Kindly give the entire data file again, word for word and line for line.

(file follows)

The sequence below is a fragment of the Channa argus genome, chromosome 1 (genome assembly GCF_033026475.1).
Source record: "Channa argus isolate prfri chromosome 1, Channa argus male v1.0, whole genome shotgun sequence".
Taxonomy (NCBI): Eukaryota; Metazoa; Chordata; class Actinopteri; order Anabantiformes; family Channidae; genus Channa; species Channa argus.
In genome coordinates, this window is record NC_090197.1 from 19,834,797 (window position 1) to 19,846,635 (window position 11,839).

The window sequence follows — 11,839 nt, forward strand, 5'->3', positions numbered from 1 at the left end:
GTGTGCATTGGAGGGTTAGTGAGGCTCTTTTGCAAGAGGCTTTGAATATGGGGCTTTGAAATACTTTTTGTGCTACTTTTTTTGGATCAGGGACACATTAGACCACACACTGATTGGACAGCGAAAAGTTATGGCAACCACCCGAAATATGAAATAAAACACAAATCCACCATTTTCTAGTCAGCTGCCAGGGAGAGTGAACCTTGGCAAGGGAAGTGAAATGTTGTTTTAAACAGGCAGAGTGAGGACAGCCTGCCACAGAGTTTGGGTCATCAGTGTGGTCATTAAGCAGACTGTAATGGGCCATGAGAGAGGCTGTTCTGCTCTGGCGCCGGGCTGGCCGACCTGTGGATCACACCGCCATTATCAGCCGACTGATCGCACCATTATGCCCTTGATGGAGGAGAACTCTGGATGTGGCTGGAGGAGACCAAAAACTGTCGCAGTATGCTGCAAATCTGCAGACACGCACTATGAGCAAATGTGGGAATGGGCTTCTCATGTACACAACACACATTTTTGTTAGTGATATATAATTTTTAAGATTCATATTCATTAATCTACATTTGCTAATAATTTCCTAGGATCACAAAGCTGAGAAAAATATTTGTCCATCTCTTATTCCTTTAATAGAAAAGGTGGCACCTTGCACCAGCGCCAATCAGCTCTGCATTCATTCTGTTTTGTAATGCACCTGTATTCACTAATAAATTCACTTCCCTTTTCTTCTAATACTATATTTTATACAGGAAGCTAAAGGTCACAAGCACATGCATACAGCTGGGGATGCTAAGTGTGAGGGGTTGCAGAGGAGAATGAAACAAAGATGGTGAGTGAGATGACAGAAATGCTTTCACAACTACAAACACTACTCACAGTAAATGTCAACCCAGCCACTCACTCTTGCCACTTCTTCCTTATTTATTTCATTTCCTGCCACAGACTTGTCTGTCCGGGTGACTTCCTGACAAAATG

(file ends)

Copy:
The sequence below is a fragment of the Channa argus genome, chromosome 1 (genome assembly GCF_033026475.1).
Source record: "Channa argus isolate prfri chromosome 1, Channa argus male v1.0, whole genome shotgun sequence".
Taxonomy (NCBI): Eukaryota; Metazoa; Chordata; class Actinopteri; order Anabantiformes; family Channidae; genus Channa; species Channa argus.
In genome coordinates, this window is record NC_090197.1 from 19,834,797 (window position 1) to 19,846,635 (window position 11,839).

The window sequence follows — 11,839 nt, forward strand, 5'->3', positions numbered from 1 at the left end:
GTGTGCATTGGAGGGTTAGTGAGGCTCTTTTGCAAGAGGCTTTGAATATGGGGCTTTGAAATACTTTTTGTGCTACTTTTTTTGGATCAGGGACACATTAGACCACACACTGATTGGACAGCGAAAAGTTATGGCAACCACCCGAAATATGAAATAAAACACAAATCCACCATTTTCTAGTCAGCTGCCAGGGAGAGTGAACCTTGGCAAGGGAAGTGAAATGTTGTTTTAAACAGGCAGAGTGAGGACAGCCTGCCACAGAGTTTGGGTCATCAGTGTGGTCATTAAGCAGACTGTAATGGGCCATGAGAGAGGCTGTTCTGCTCTGGCGCCGGGCTGGCCGACCTGTGGATCACACCGCCATTATCAGCCGACTGATCGCACCATTATGCCCTTGATGGAGGAGAACTCTGGATGTGGCTGGAGGAGACCAAAAACTGTCGCAGTATGCTGCAAATCTGCAGACACGCACTATGAGCAAATGTGGGAATGGGCTTCTCATGTACACAACACACATTTTTGTTAGTGATATATAATTTTTAAGATTCATATTCATTAATCTACATTTGCTAATAATTTCCTAGGATCACAAAGCTGAGAAAAATATTTGTCCATCTCTTATTCCTTTAATAGAAAAGGTGGCACCTTGCACCAGCGCCAATCAGCTCTGCATTCATTCTGTTTTGTAATGCACCTGTATTCACTAATAAATTCACTTCCCTTTTCTTCTAATACTATATTTTATACAGGAAGCTAAAGGTCACAAGCACATGCATACAGCTGGGGATGCTAAGTGTGAGGGGTTGCAGAGGAGAATGAAACAAAGATGGTGAGTGAGATGACAGAAATGCTTTCACAACTACAAACACTACTCACAGTAAATGTCAACCCAGCCACTCACTCTTGCCACTTCTTCCTTATTTATTTCATTTCCTGCCACAGACTTGTCTGTCCGGGTGACTTCCTGACAAAATG